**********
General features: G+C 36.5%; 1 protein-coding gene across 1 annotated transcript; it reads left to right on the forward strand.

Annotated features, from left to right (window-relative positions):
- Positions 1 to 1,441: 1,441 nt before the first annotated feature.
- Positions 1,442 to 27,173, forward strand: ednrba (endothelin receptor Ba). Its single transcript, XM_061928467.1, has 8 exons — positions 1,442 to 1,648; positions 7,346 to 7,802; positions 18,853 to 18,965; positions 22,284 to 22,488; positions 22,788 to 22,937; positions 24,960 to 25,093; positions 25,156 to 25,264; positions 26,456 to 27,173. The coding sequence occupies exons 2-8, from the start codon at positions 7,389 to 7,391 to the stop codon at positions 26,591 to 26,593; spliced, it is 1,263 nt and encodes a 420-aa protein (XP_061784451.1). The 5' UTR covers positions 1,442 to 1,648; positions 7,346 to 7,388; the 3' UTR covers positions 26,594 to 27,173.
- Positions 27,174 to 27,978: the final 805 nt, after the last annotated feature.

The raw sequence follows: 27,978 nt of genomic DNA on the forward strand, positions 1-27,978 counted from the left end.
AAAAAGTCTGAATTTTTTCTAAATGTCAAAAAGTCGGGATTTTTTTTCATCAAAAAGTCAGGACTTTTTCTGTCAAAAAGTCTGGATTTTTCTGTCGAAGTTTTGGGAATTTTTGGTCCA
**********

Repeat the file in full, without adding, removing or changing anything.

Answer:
General features: G+C 36.5%; 1 protein-coding gene across 1 annotated transcript; it reads left to right on the forward strand.

Annotated features, from left to right (window-relative positions):
- Positions 1 to 1,441: 1,441 nt before the first annotated feature.
- Positions 1,442 to 27,173, forward strand: ednrba (endothelin receptor Ba). Its single transcript, XM_061928467.1, has 8 exons — positions 1,442 to 1,648; positions 7,346 to 7,802; positions 18,853 to 18,965; positions 22,284 to 22,488; positions 22,788 to 22,937; positions 24,960 to 25,093; positions 25,156 to 25,264; positions 26,456 to 27,173. The coding sequence occupies exons 2-8, from the start codon at positions 7,389 to 7,391 to the stop codon at positions 26,591 to 26,593; spliced, it is 1,263 nt and encodes a 420-aa protein (XP_061784451.1). The 5' UTR covers positions 1,442 to 1,648; positions 7,346 to 7,388; the 3' UTR covers positions 26,594 to 27,173.
- Positions 27,174 to 27,978: the final 805 nt, after the last annotated feature.

The raw sequence follows: 27,978 nt of genomic DNA on the forward strand, positions 1-27,978 counted from the left end.
AAAAAGTCTGAATTTTTTCTAAATGTCAAAAAGTCGGGATTTTTTTTCATCAAAAAGTCAGGACTTTTTCTGTCAAAAAGTCTGGATTTTTCTGTCGAAGTTTTGGGAATTTTTGGTCCA